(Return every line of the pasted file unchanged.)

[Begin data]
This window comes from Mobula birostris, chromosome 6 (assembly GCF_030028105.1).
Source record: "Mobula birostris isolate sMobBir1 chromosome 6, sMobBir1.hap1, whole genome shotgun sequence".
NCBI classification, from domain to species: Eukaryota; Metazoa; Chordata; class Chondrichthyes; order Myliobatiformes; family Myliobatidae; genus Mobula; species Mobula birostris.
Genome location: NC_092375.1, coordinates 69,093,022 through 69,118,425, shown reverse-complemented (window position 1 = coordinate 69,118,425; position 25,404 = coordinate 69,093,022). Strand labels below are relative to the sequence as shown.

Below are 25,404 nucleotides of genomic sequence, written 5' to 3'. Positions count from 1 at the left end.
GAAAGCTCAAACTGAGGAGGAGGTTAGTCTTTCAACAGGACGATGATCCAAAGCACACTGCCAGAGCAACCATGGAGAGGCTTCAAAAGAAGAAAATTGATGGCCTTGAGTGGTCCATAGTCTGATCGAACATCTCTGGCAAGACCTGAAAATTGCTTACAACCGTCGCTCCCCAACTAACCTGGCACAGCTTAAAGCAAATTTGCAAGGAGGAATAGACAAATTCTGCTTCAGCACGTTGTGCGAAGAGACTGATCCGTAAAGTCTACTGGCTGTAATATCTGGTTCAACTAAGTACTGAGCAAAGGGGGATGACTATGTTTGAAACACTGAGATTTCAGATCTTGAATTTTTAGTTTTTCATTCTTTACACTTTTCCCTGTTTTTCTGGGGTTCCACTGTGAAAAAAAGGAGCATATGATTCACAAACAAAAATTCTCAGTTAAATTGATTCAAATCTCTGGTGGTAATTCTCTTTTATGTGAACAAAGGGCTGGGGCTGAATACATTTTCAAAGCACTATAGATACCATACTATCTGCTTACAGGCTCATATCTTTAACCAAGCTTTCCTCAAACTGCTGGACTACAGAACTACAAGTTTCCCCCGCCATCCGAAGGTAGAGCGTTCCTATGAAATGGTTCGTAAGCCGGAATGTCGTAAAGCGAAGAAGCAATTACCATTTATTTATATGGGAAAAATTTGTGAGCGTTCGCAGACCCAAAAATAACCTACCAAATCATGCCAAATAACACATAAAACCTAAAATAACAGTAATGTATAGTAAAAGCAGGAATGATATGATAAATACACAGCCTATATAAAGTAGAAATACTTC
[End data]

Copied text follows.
This window comes from Mobula birostris, chromosome 6 (assembly GCF_030028105.1).
Source record: "Mobula birostris isolate sMobBir1 chromosome 6, sMobBir1.hap1, whole genome shotgun sequence".
NCBI classification, from domain to species: Eukaryota; Metazoa; Chordata; class Chondrichthyes; order Myliobatiformes; family Myliobatidae; genus Mobula; species Mobula birostris.
Genome location: NC_092375.1, coordinates 69,093,022 through 69,118,425, shown reverse-complemented (window position 1 = coordinate 69,118,425; position 25,404 = coordinate 69,093,022). Strand labels below are relative to the sequence as shown.

Below are 25,404 nucleotides of genomic sequence, written 5' to 3'. Positions count from 1 at the left end.
GAAAGCTCAAACTGAGGAGGAGGTTAGTCTTTCAACAGGACGATGATCCAAAGCACACTGCCAGAGCAACCATGGAGAGGCTTCAAAAGAAGAAAATTGATGGCCTTGAGTGGTCCATAGTCTGATCGAACATCTCTGGCAAGACCTGAAAATTGCTTACAACCGTCGCTCCCCAACTAACCTGGCACAGCTTAAAGCAAATTTGCAAGGAGGAATAGACAAATTCTGCTTCAGCACGTTGTGCGAAGAGACTGATCCGTAAAGTCTACTGGCTGTAATATCTGGTTCAACTAAGTACTGAGCAAAGGGGGATGACTATGTTTGAAACACTGAGATTTCAGATCTTGAATTTTTAGTTTTTCATTCTTTACACTTTTCCCTGTTTTTCTGGGGTTCCACTGTGAAAAAAAGGAGCATATGATTCACAAACAAAAATTCTCAGTTAAATTGATTCAAATCTCTGGTGGTAATTCTCTTTTATGTGAACAAAGGGCTGGGGCTGAATACATTTTCAAAGCACTATAGATACCATACTATCTGCTTACAGGCTCATATCTTTAACCAAGCTTTCCTCAAACTGCTGGACTACAGAACTACAAGTTTCCCCCGCCATCCGAAGGTAGAGCGTTCCTATGAAATGGTTCGTAAGCCGGAATGTCGTAAAGCGAAGAAGCAATTACCATTTATTTATATGGGAAAAATTTGTGAGCGTTCGCAGACCCAAAAATAACCTACCAAATCATGCCAAATAACACATAAAACCTAAAATAACAGTAATGTATAGTAAAAGCAGGAATGATATGATAAATACACAGCCTATATAAAGTAGAAATACTTC